The Practice of Principal Official Accountability System (POAS)

Before talking about the introduction of the POAS, the background and reasons should be examined. Jermain Lam summarized that there were three major reasons which led to the POAS, such as, reduce the policy failure, enhance the government performance and increase the accountability (Lam 2004: 197). First, there was an increasing public demand for accountability due to a series of policy failures and scandals, such as, the 85,000 housing policy and the Short Pile Scandal. Second, the government wanted to enhance her performance by asking the external expert to join the government, such as, Antony Leung and Frederick Ma. Third, the government imposed the ministerial system to enhance the accountability.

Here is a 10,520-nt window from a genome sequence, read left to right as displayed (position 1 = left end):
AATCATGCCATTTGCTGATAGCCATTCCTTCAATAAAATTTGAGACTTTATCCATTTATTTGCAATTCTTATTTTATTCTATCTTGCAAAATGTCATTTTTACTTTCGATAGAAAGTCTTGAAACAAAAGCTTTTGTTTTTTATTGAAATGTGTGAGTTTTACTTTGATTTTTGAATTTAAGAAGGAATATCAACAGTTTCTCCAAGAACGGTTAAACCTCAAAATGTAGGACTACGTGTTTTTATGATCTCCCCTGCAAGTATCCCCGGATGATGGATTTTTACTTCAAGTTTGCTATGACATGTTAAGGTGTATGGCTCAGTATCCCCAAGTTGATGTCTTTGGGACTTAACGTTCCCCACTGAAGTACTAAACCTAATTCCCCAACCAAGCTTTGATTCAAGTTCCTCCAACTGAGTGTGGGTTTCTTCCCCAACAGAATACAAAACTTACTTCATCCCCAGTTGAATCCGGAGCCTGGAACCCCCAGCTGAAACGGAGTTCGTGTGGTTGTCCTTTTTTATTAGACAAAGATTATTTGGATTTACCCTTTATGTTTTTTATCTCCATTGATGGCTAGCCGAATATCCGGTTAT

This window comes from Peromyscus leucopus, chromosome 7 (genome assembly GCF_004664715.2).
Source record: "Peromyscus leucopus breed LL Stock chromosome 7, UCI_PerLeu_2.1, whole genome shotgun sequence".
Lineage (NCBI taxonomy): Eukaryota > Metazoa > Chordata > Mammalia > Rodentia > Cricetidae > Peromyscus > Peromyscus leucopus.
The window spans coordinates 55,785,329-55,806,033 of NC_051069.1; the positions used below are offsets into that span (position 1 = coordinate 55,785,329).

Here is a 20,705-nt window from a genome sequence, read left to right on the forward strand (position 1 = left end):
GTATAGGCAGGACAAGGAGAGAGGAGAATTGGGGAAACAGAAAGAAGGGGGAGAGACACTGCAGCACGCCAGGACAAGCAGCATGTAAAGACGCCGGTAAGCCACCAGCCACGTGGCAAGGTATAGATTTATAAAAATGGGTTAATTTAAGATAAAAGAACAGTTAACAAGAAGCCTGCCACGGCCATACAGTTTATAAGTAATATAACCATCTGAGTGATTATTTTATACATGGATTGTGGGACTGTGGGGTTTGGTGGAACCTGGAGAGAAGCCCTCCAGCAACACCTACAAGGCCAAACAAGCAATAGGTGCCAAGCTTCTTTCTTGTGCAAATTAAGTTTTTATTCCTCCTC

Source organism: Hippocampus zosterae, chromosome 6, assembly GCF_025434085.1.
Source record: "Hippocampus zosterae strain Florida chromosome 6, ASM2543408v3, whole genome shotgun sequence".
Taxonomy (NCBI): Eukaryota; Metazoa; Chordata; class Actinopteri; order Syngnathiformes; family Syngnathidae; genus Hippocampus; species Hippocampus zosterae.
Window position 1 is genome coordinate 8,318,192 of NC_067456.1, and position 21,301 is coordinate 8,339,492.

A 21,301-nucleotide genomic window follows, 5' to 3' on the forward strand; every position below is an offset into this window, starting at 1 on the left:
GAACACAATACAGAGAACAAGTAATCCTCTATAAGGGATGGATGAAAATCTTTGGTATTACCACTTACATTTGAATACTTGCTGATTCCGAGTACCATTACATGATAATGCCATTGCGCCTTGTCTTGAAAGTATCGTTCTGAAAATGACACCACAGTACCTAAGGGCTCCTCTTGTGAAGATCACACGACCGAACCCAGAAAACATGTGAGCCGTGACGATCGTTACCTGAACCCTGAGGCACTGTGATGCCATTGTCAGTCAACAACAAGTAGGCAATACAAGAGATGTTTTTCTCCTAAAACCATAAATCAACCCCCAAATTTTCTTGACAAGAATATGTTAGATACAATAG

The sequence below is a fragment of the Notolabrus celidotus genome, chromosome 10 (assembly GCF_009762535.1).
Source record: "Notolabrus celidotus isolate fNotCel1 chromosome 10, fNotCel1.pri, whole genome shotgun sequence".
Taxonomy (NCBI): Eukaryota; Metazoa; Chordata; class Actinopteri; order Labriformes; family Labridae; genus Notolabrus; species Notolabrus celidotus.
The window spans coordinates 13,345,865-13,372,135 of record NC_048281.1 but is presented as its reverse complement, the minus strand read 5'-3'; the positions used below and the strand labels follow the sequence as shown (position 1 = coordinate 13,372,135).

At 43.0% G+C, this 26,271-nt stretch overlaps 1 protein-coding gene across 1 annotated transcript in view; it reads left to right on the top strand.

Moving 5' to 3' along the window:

Based on above reasons, the POAS was established when Tung started his second term of Chief Executive. The ultimate aim of this ministerial system is to enhance the accountability of the principal government official. In addition, the civil servant had to do the political work before 2002. Introducing the POAS could maintain the professional and neutrality image of the civil servant. Besides, the POAS tries to find out suitable person to serve the community and enhance the policy implementation. Moreover, the POAS not only aims at improving the relationship between the Legislative Council (LegCo) and the Executive, but also brings a responsive government to the public (Constitutional Affairs Bureau, 2006: 2).